Data, by itself, is meaningless—even to the sprawling neural network of a modern LLM. The first pillar of data readiness, therefore, is that data be organized in a centralized data repository with comprehensive metadata describing its source, structure, content, and, ideally, meaning. If, as predicted, LLMs will soon be functioning as ‘agents’ for human users, delivering answers and results in response to natural-language queries and instructions, the LLMs not only need access to all relevant data, but to information about the data that gives it context and meaning. Without excellent metadata management, it will be difficult or impossible for LLM agents to be effective.


Data must also be accurate—especially if, as in the Custom LLM approach outlined above, it’s to be used for training a generative AI model. Before embarking on their gen AI journeys, companies should determine how much trust their leaders and workers have in their existing analytics, reporting, and or BI (Business Intelligence) dashboards. If the answer is “not much”, the leader would do well to invest in resolving these issues, before pumping resources into training LLMs on substandard data.


The importance of data security is no secret to most modern businesses, but any weak points in existing defenses are liable to be exposed, and quickly, in the coming age of generative AI. Because the behavior of LLMs is not deterministic or precisely predictable—this being the essence of their ‘creativity’—it’s hard to game out in advance how that malicious actors might ‘trick’ an LLM into divulging proprietary data, either about a business or its customers. (This is a particular concern when using a RAG-enhanced off-the-shelf LLM, the approach outlined above. Because the model interacts more frequently with proprietary databases, the risks of a potential breach are multiplied accordingly.) While these threats are to some extent unknowable, though, it’s a safe bet that businesses whose most sensitive data is best protected today will carry this advantage into the era of generative AI.

Speed and flexibility

To maximize gen AI’s potential, firms not only need data pipelines that can provide LLMs with the raw material for processing; they need to be ready to receive and store the torrents of new data that’s produced as a result. The construction of this data architecture needs to happen before the fact, and it needs to be flexible enough to handle a flow of information that may increase linearly or even exponentially in coming years. Expensive data warehouses or even RDBMS systems may start to hinder the amount of data that can be stored and processed cost effectively. It’s not too soon to start exploring modern ‘data lakehouse’ architectures, including scalable cloud object storage systems such as S3 or GCS.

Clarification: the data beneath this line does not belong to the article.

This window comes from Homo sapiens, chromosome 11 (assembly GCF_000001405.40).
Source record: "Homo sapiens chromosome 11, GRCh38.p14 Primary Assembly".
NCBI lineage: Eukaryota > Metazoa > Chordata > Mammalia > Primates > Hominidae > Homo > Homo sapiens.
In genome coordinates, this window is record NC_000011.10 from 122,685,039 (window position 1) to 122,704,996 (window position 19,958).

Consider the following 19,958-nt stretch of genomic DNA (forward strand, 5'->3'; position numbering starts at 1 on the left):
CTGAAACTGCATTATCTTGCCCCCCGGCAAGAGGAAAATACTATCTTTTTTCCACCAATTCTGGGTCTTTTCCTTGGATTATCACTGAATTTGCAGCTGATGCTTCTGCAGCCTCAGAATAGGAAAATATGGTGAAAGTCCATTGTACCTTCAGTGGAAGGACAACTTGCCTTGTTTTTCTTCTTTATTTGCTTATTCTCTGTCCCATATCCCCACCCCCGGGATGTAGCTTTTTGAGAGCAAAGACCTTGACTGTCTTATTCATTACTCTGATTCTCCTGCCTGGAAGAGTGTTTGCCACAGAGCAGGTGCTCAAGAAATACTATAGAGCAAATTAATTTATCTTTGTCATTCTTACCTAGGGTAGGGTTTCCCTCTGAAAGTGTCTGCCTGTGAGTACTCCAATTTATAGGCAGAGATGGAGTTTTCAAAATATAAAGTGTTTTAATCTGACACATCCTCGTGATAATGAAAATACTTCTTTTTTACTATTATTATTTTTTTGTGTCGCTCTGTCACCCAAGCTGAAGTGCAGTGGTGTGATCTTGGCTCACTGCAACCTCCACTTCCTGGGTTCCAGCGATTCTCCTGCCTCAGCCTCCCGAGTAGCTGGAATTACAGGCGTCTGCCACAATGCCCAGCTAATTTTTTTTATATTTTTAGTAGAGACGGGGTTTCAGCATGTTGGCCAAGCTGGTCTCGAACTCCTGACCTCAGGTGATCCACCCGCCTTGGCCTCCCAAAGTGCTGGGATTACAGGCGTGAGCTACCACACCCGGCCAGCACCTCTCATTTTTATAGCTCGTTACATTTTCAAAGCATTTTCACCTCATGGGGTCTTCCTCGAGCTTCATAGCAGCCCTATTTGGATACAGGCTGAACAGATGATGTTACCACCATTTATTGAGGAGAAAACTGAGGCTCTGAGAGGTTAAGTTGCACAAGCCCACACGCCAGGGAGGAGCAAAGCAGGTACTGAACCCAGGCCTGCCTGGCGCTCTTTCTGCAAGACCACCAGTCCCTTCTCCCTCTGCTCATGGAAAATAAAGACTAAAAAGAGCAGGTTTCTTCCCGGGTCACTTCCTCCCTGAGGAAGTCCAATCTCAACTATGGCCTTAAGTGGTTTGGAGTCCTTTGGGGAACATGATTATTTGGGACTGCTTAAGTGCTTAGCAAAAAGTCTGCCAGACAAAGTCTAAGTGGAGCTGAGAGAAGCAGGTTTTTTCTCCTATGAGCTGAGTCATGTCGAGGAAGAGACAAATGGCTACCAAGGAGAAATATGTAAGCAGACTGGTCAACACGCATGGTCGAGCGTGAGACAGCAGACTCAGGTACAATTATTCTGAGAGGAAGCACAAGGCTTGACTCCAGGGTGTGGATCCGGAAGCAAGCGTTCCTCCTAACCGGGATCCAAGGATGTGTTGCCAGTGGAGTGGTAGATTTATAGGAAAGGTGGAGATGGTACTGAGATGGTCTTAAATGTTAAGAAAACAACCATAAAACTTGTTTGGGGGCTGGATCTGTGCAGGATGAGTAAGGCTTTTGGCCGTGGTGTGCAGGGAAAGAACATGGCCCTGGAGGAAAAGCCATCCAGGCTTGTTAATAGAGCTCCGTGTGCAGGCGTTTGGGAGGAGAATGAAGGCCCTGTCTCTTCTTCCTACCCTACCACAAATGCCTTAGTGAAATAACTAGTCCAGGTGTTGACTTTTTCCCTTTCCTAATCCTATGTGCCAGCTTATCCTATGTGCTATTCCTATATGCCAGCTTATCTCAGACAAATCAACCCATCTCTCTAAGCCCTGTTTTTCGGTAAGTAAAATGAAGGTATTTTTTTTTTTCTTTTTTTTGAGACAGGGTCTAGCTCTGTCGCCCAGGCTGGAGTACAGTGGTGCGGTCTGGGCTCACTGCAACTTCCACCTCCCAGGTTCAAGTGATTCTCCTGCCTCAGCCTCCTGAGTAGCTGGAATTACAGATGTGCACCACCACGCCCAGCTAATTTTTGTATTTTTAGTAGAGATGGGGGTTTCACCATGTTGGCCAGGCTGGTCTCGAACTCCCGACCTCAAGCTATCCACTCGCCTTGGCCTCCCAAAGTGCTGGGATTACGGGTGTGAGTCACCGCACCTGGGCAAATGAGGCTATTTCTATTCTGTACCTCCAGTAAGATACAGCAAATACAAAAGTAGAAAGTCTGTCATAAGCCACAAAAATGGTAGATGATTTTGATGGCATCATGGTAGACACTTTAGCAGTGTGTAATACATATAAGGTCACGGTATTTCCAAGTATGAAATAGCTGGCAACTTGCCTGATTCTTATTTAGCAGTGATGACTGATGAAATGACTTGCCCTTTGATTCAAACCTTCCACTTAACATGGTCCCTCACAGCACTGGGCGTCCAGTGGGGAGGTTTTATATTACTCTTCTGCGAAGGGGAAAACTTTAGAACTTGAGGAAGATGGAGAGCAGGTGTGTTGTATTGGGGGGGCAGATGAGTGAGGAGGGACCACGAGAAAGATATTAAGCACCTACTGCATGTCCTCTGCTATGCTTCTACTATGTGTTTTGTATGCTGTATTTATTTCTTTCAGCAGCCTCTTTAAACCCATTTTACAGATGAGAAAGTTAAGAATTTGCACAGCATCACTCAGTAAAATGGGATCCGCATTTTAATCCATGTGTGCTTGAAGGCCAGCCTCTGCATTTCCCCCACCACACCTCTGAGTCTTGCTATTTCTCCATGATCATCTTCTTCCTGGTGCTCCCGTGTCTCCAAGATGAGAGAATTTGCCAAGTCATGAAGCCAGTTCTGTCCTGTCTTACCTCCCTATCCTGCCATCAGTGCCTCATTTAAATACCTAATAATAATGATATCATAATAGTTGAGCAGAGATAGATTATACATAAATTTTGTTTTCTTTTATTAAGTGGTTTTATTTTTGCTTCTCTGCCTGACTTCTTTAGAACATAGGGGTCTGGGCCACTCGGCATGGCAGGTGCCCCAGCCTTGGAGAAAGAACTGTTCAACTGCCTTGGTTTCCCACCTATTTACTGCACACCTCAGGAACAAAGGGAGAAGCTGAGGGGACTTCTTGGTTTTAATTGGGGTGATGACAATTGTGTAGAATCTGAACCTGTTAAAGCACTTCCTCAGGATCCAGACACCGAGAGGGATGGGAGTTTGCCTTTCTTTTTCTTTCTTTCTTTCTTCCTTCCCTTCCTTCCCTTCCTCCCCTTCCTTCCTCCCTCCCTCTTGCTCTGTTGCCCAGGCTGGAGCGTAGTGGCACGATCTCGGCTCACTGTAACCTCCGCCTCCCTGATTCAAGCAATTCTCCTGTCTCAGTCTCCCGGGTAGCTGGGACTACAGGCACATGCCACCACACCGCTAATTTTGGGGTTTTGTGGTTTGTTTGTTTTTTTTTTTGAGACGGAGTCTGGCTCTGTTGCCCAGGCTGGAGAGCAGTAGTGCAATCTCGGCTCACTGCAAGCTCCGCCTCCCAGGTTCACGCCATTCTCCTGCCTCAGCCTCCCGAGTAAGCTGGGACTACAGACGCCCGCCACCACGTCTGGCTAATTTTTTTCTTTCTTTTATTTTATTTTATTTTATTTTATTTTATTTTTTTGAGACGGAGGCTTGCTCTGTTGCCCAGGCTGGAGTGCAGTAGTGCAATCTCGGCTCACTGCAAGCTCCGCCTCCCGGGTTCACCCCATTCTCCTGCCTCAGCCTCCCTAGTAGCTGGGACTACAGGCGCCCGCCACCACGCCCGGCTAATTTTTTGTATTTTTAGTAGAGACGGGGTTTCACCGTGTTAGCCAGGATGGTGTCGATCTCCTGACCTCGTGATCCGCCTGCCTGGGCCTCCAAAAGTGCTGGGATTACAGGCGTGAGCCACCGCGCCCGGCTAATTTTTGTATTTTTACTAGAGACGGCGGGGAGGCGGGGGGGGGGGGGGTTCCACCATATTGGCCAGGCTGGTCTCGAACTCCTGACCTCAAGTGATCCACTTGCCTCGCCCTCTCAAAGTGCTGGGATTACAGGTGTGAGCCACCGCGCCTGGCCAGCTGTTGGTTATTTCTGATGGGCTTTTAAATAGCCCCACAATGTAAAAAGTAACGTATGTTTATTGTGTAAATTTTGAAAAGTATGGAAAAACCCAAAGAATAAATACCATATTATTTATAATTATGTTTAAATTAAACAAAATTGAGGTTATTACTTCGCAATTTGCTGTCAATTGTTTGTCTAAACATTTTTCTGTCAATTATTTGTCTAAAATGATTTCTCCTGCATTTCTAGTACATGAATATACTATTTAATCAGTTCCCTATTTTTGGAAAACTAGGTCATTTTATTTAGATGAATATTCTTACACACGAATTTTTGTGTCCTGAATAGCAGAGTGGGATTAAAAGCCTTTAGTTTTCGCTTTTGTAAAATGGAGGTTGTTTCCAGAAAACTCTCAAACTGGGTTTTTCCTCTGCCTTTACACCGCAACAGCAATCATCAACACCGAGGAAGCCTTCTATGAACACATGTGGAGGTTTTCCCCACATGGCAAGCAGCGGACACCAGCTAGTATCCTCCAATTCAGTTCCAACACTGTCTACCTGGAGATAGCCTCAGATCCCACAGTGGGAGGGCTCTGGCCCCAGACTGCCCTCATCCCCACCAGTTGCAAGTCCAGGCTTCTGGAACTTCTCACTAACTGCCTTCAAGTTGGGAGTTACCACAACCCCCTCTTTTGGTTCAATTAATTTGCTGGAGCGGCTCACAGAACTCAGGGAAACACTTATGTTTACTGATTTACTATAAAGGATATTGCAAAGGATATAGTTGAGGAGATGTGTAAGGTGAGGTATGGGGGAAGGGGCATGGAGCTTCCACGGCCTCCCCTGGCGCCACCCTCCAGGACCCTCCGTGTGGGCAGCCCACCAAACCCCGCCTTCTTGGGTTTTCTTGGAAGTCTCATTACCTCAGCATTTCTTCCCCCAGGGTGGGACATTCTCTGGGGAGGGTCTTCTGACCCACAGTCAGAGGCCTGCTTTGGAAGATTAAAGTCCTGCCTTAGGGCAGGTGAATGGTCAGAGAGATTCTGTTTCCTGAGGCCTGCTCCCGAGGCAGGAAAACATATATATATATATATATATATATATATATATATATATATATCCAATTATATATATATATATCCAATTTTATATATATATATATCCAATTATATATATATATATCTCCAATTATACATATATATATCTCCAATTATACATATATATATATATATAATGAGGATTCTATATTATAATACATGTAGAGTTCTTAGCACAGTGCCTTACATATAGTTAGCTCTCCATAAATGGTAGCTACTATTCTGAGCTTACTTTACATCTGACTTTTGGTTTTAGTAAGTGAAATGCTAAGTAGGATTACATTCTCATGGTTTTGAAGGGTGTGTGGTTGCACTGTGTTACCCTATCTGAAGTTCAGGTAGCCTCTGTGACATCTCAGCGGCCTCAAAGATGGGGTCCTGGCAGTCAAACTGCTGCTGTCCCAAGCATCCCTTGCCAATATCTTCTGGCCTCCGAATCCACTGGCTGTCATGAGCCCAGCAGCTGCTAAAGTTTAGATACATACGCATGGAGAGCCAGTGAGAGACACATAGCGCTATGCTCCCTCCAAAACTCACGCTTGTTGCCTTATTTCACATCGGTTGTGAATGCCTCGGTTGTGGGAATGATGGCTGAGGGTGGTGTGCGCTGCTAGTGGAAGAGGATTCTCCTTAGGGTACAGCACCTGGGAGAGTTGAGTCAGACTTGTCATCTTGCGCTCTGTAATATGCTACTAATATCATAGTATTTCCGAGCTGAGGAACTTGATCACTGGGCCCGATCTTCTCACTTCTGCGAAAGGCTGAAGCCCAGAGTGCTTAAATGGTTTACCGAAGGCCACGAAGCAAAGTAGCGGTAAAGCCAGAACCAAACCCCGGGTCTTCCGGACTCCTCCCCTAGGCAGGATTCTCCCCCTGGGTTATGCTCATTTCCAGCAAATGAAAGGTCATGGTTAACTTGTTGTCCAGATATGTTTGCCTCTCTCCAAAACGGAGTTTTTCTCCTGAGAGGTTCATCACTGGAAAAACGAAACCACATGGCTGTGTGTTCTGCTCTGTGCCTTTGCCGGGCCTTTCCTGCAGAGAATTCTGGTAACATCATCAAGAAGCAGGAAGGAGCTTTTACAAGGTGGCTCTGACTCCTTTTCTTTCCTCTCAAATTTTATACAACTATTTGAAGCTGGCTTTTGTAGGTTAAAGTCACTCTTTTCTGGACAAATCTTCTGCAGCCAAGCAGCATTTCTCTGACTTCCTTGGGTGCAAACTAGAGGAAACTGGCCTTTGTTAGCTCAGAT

‘Replay’ ability

As the future unfolds, paradoxically, the need to revisit the past will become more pressing and more frequent. The ability to restore or ‘replay’ previous versions of a dataset, is literally indispensable in the training, tuning, and testing of LLMs. Even for firms considering an ‘off-the-shelf’ LLM—pre-trained, pre-tuned and pre-tested—the replay ability of their existing data systems is a useful barometer of overall ‘data readiness,’ heading into the age of generative AI.

That goes for all the metrics listed here. Those firms without good data, and just-as-good data architecture, will find themselves at a competitive disadvantage as generative AI transforms the landscape of modern business; they should consider building a solid foundation of data readiness before they invest in their first LLM.

Conversely, those companies who already have their data ducks in a row are well positioned not only to reap the rewards of generative AI, but also—probably—of subsequent next big things as yet unimagined.

To learn more, visit the Generative AI or Consulting sections of our website or contact us.

This article was written by Jonathan Sims, Consultant in Cognizant’s Consulting practice.

Cognizant Insights Team

We’re here to offer you practical and unique solutions to today’s most pressing technology challenges. Across industries and markets, get inspired today for success tomorrow.

Latest posts

Related posts

Subscribe for more and stay relevant

The Modern Business newsletter delivers monthly insights to help your business adapt, evolve, and respond—as if on intuition